Letter from the Guest Editor

June 2023

Ilove cinema with my entire being. In the past years especially, retreating to the darkened room of my apartment has been a crucial antidote to the amplified cultural noise of transphobia that continues to blare loudly from the void of my phone. As a trans woman, my relationship to the screen has always been marked by the tenuous acknowledgment that, for as much as I love the medium, the medium seldom reflects—at least in a mainstream sense—that love back to me. The recent crop of contemporary, studio-released examples of capital “T” trans cinema leave much to be desired—namely, actual trans people—and rarely have they ever translated the experience of transness, and all the possible nebulous arrangements that word implies, in a way that has felt true or meaningful.

As such, I’ve turned my starved attention to other, less pronounced creases and corners of films that don’t explicitly name their goals as conjuring a Trans Experience. Rather, films like Pina or Altered States, project a kind of residual transness that goes unspoken, but leaves deep impressions in the skin. Many films I’ve come to appreciate and cherish, like the two I’ve just named, illuminate a kind of dysphoric motion that is instantly recognizable as trans. The body is a plaything, a curation, a space for manifold possibility and reinvention.

The essays in this issue, then, are not universally concerned with the Trans Figure at the center of a film. Instead, our writers attend to the edges and margins where transness exists as undisturbed and unpolluted by cisgendered perceptions. Across this issue, films that might not scream “Trans” nonetheless hold ideas of transness close, investigating many of the endless contours and arrangements of trans livelihood, marked by beauty, tragedy, comedy, and visions of the future.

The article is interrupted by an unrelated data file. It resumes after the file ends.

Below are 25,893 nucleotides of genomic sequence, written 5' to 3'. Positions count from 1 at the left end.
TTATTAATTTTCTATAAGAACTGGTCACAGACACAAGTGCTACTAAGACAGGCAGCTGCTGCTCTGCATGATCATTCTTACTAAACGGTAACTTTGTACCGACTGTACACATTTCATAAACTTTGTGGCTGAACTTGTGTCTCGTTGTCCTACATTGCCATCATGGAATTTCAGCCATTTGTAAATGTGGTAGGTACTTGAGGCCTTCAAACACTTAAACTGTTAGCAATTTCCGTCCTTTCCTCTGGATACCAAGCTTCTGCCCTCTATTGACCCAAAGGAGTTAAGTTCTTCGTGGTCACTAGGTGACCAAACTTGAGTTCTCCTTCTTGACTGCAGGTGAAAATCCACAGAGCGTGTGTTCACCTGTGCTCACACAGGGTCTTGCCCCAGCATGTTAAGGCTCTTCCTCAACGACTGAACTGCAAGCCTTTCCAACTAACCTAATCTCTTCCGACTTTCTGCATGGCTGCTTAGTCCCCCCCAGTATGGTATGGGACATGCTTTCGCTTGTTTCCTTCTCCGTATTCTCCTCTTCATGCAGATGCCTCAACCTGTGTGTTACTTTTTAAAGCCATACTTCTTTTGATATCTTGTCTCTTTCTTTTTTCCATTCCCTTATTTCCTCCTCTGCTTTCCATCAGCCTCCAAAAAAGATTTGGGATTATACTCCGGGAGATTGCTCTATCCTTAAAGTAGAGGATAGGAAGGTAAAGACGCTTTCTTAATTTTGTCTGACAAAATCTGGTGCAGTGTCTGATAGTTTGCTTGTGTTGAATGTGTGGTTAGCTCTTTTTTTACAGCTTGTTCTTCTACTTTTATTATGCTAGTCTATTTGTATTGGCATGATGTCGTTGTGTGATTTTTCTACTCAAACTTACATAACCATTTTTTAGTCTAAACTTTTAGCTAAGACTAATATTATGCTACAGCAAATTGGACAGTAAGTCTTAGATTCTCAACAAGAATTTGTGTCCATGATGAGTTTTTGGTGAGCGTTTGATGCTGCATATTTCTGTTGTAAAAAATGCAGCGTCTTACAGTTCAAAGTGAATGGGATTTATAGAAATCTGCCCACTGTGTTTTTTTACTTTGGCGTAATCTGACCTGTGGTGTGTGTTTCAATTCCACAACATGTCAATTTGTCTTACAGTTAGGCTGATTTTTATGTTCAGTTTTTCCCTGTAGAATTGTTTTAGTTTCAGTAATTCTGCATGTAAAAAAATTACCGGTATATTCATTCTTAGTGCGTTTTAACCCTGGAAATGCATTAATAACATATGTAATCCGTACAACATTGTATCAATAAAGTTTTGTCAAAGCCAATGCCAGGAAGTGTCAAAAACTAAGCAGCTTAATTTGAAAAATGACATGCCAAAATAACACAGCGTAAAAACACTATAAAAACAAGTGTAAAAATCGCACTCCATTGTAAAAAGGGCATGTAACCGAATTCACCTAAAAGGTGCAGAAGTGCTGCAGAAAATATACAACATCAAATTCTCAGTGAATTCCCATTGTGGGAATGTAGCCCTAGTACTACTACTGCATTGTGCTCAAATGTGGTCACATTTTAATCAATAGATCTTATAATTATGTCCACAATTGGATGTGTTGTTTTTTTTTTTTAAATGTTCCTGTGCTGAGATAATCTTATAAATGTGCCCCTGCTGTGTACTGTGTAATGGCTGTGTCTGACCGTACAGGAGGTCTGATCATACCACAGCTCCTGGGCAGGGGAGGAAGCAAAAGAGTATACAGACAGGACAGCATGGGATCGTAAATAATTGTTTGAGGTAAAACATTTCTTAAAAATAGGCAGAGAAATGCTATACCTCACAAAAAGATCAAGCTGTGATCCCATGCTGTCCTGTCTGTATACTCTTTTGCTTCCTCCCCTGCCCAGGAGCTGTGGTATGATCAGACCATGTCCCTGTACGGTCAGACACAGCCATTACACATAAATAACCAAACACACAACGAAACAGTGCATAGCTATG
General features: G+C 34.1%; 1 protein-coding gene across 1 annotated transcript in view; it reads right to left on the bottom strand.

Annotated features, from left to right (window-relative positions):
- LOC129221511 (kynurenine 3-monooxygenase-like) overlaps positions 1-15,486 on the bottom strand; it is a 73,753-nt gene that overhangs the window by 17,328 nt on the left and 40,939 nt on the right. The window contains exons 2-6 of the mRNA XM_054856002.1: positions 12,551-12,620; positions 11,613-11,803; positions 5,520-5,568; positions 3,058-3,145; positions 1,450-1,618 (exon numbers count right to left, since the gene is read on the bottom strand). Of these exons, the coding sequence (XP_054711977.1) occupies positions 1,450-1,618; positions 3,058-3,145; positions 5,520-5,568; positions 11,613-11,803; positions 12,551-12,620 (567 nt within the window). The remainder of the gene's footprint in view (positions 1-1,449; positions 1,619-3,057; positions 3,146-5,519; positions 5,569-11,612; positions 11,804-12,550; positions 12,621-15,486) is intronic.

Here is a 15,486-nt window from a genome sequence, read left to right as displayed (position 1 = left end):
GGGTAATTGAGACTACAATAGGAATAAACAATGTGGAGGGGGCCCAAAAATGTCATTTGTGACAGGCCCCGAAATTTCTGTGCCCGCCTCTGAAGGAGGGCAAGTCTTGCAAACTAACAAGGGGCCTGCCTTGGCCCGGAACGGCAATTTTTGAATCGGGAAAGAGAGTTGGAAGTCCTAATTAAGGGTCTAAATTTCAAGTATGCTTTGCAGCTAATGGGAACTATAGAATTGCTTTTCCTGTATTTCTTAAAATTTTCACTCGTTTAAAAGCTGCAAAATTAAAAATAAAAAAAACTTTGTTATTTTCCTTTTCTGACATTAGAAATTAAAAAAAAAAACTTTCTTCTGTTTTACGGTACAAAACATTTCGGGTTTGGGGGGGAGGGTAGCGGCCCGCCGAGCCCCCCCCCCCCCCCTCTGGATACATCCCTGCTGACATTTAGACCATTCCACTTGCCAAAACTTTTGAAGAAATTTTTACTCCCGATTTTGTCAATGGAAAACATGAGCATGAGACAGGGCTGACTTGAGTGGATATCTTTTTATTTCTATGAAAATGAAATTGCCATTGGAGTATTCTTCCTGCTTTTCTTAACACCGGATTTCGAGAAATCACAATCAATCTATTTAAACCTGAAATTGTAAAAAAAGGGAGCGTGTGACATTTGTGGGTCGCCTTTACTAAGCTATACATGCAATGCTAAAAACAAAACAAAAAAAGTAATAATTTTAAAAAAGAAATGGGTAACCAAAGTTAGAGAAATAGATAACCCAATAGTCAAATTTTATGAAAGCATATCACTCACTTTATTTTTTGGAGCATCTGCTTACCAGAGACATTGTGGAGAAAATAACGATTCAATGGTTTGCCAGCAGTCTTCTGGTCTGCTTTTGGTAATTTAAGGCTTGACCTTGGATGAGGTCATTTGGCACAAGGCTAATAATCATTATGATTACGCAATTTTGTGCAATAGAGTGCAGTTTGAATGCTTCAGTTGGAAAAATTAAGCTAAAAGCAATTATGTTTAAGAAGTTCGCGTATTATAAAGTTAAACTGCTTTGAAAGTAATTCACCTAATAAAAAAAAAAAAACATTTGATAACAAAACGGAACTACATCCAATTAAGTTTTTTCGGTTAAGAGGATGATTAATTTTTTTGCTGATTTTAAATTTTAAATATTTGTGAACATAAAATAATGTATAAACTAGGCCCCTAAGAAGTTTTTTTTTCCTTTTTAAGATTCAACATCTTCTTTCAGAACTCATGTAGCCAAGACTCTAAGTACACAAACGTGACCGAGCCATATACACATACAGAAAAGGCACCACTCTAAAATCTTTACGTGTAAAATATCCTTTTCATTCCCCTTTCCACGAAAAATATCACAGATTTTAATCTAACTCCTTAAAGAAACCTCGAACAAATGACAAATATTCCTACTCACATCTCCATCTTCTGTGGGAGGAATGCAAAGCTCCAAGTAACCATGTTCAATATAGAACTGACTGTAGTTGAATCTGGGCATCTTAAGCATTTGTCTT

Here, we have such gems as S. Brook Corfman’s exemplary essay on Yentl, which attends to the face as a site for various gendered considerations. Elsewhere, Caden Mark Gardner locates examples of trans masculinity in John Waters’ iconic, underseen Desperate Living, while Willow Maclay considers the persona swap film as inherently trans, as evidenced by her examination of the films Celine and Julie Go Boating and Desperately Seeking Susan. Zefyr Lisowksi marvelously wraps Black Swan in a devastating personal narrative about trans desire and survival, and Weston Richey poetically explores the liberatory meaninglessness of transness in Orlando. And to round things out, we have dynamic essays on such films as My Cousin Vinny by Aegor Ray, By Hook or By Crook by Jo Barchi, and a double feature of Junior and Titane by Luke Sutherland. 

To live as trans in the present is to be thrust into a precarious choreography with the law, the invasive, wandering eyes of the cis-public, and dehumanizing institutions that would rather see us snuffed out than thriving. And still, amidst this grand, never-ceasing chaos, this issue seeks to mine the complicated joy of trans existence, balancing both the dark corners of our lives with many brilliant cracks of light, and doing so fearlessly and effortlessly.

Thank you for taking the time to read these words.